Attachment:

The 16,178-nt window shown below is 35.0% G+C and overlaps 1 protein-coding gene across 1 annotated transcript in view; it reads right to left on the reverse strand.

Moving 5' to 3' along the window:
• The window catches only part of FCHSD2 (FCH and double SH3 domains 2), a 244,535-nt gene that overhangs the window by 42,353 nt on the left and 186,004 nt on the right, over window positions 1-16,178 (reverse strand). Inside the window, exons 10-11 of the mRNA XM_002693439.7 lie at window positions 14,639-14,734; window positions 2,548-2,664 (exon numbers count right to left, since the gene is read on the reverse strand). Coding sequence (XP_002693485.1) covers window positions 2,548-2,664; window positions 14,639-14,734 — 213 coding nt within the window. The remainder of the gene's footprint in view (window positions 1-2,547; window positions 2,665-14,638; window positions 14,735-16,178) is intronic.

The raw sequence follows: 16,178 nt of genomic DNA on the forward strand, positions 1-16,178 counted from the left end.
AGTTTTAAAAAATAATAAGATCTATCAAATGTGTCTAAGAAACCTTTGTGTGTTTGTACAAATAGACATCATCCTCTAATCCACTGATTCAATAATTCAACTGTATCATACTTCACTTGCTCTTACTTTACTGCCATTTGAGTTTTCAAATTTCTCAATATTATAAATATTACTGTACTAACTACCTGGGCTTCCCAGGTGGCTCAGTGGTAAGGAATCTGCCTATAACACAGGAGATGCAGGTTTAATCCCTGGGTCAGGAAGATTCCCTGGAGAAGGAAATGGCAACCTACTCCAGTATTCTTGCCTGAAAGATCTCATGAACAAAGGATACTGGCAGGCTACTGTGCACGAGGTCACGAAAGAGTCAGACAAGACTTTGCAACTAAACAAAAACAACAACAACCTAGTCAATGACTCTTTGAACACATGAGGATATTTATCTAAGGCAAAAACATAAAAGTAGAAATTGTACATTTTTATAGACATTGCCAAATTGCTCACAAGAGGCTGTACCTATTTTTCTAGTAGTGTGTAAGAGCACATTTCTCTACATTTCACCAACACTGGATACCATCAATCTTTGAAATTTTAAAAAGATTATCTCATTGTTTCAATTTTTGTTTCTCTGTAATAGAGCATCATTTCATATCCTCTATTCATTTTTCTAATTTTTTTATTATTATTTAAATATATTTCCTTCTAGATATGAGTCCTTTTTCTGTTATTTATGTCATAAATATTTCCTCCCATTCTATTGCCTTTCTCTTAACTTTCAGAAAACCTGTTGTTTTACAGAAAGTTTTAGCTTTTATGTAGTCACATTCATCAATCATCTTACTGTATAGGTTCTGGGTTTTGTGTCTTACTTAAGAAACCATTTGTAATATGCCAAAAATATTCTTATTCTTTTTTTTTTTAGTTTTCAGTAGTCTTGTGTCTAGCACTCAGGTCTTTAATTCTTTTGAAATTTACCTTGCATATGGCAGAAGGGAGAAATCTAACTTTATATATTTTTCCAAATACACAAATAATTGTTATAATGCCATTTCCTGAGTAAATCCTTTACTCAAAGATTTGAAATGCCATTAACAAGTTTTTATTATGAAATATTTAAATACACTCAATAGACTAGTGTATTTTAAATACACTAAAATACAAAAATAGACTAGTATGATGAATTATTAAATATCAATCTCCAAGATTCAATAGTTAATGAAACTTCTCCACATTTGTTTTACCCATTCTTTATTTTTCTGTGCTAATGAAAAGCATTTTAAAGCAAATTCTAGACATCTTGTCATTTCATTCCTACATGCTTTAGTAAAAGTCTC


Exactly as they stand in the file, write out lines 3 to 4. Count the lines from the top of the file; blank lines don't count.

• The window catches only part of FCHSD2 (FCH and double SH3 domains 2), a 244,535-nt gene that overhangs the window by 42,353 nt on the left and 186,004 nt on the right, over window positions 1-16,178 (reverse strand). Inside the window, exons 10-11 of the mRNA XM_002693439.7 lie at window positions 14,639-14,734; window positions 2,548-2,664 (exon numbers count right to left, since the gene is read on the reverse strand). Coding sequence (XP_002693485.1) covers window positions 2,548-2,664; window positions 14,639-14,734 — 213 coding nt within the window. The remainder of the gene's footprint in view (window positions 1-2,547; window positions 2,665-14,638; window positions 14,735-16,178) is intronic.

The raw sequence follows: 16,178 nt of genomic DNA on the forward strand, positions 1-16,178 counted from the left end.